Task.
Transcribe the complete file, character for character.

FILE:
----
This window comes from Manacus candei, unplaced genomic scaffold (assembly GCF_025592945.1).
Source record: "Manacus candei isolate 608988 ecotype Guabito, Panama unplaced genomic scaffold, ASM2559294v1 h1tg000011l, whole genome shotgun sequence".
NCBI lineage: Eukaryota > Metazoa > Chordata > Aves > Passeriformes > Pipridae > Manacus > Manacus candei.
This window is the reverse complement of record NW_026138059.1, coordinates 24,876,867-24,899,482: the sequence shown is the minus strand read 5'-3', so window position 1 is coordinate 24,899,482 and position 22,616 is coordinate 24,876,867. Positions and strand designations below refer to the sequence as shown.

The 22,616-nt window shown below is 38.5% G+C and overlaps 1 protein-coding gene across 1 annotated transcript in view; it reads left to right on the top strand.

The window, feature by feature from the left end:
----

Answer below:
This window comes from Manacus candei, unplaced genomic scaffold (assembly GCF_025592945.1).
Source record: "Manacus candei isolate 608988 ecotype Guabito, Panama unplaced genomic scaffold, ASM2559294v1 h1tg000011l, whole genome shotgun sequence".
NCBI lineage: Eukaryota > Metazoa > Chordata > Aves > Passeriformes > Pipridae > Manacus > Manacus candei.
This window is the reverse complement of record NW_026138059.1, coordinates 24,876,867-24,899,482: the sequence shown is the minus strand read 5'-3', so window position 1 is coordinate 24,899,482 and position 22,616 is coordinate 24,876,867. Positions and strand designations below refer to the sequence as shown.

The 22,616-nt window shown below is 38.5% G+C and overlaps 1 protein-coding gene across 1 annotated transcript in view; it reads left to right on the top strand.

The window, feature by feature from the left end: